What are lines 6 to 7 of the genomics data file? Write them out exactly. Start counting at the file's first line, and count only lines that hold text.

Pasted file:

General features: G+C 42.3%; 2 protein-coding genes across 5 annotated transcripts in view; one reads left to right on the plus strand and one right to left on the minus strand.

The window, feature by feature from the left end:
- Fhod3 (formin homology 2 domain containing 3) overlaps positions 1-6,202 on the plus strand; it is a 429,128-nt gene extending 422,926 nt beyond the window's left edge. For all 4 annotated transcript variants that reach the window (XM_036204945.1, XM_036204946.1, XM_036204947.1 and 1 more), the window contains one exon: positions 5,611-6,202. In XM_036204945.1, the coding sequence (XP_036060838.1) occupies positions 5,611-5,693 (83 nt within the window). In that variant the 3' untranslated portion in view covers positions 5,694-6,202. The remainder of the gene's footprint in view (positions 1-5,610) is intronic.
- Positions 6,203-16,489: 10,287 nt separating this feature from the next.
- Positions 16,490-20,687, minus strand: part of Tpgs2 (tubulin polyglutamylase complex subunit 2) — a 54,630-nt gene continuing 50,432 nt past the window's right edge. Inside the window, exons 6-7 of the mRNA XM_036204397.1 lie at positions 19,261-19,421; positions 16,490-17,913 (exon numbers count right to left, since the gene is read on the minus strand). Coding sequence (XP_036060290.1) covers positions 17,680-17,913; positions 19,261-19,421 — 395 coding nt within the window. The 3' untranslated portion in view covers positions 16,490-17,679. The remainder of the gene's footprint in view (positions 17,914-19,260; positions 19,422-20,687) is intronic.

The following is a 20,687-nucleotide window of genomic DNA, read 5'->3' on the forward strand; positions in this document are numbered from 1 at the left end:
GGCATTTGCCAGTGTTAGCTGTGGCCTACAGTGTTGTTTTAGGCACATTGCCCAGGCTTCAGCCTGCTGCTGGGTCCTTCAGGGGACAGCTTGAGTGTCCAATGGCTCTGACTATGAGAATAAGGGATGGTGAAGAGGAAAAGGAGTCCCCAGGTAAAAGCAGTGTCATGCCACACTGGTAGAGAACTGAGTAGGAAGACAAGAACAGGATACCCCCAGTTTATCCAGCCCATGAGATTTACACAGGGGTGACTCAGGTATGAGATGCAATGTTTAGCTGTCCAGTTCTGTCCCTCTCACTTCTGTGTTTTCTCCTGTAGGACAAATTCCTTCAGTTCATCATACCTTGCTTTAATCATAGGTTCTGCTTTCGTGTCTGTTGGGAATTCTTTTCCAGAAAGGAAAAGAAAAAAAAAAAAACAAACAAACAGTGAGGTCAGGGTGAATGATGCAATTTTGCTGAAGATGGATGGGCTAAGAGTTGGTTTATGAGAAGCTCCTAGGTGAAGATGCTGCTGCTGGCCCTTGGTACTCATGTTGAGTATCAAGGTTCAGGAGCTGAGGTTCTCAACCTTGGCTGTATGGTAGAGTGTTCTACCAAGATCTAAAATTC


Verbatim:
The following is a 20,687-nucleotide window of genomic DNA, read 5'->3' on the forward strand; positions in this document are numbered from 1 at the left end:
GGCATTTGCCAGTGTTAGCTGTGGCCTACAGTGTTGTTTTAGGCACATTGCCCAGGCTTCAGCCTGCTGCTGGGTCCTTCAGGGGACAGCTTGAGTGTCCAATGGCTCTGACTATGAGAATAAGGGATGGTGAAGAGGAAAAGGAGTCCCCAGGTAAAAGCAGTGTCATGCCACACTGGTAGAGAACTGAGTAGGAAGACAAGAACAGGATACCCCCAGTTTATCCAGCCCATGAGATTTACACAGGGGTGACTCAGGTATGAGATGCAATGTTTAGCTGTCCAGTTCTGTCCCTCTCACTTCTGTGTTTTCTCCTGTAGGACAAATTCCTTCAGTTCATCATACCTTGCTTTAATCATAGGTTCTGCTTTCGTGTCTGTTGGGAATTCTTTTCCAGAAAGGAAAAGAAAAAAAAAAAAACAAACAAACAGTGAGGTCAGGGTGAATGATGCAATTTTGCTGAAGATGGATGGGCTAAGAGTTGGTTTATGAGAAGCTCCTAGGTGAAGATGCTGCTGCTGGCCCTTGGTACTCATGTTGAGTATCAAGGTTCAGGAGCTGAGGTTCTCAACCTTGGCTGTATGGTAGAGTGTTCTACCAAGATCTAAAATTC